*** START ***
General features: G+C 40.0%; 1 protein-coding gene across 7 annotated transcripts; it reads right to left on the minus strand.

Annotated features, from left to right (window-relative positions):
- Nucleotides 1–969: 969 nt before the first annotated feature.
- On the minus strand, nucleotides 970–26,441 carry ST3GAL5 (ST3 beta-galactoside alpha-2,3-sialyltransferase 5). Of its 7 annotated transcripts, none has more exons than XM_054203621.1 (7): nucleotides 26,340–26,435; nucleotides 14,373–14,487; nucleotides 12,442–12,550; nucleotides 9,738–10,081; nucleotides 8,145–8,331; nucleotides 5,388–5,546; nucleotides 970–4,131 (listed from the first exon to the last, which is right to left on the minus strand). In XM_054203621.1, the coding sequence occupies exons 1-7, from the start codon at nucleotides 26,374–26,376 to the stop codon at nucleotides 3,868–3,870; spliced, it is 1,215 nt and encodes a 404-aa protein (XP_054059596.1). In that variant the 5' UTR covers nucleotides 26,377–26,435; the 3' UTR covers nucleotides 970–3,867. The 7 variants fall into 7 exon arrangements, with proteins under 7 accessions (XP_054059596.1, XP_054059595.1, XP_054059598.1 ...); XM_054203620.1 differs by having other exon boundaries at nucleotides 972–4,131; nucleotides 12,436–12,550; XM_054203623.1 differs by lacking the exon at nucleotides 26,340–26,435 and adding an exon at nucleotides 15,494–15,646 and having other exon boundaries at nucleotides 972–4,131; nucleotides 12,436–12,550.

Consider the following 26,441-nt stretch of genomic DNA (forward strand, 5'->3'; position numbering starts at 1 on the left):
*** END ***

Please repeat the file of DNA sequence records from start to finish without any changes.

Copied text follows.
General features: G+C 40.0%; 1 protein-coding gene across 7 annotated transcripts; it reads right to left on the minus strand.

Annotated features, from left to right (window-relative positions):
- Nucleotides 1–969: 969 nt before the first annotated feature.
- On the minus strand, nucleotides 970–26,441 carry ST3GAL5 (ST3 beta-galactoside alpha-2,3-sialyltransferase 5). Of its 7 annotated transcripts, none has more exons than XM_054203621.1 (7): nucleotides 26,340–26,435; nucleotides 14,373–14,487; nucleotides 12,442–12,550; nucleotides 9,738–10,081; nucleotides 8,145–8,331; nucleotides 5,388–5,546; nucleotides 970–4,131 (listed from the first exon to the last, which is right to left on the minus strand). In XM_054203621.1, the coding sequence occupies exons 1-7, from the start codon at nucleotides 26,374–26,376 to the stop codon at nucleotides 3,868–3,870; spliced, it is 1,215 nt and encodes a 404-aa protein (XP_054059596.1). In that variant the 5' UTR covers nucleotides 26,377–26,435; the 3' UTR covers nucleotides 970–3,867. The 7 variants fall into 7 exon arrangements, with proteins under 7 accessions (XP_054059596.1, XP_054059595.1, XP_054059598.1 ...); XM_054203620.1 differs by having other exon boundaries at nucleotides 972–4,131; nucleotides 12,436–12,550; XM_054203623.1 differs by lacking the exon at nucleotides 26,340–26,435 and adding an exon at nucleotides 15,494–15,646 and having other exon boundaries at nucleotides 972–4,131; nucleotides 12,436–12,550.

Consider the following 26,441-nt stretch of genomic DNA (forward strand, 5'->3'; position numbering starts at 1 on the left):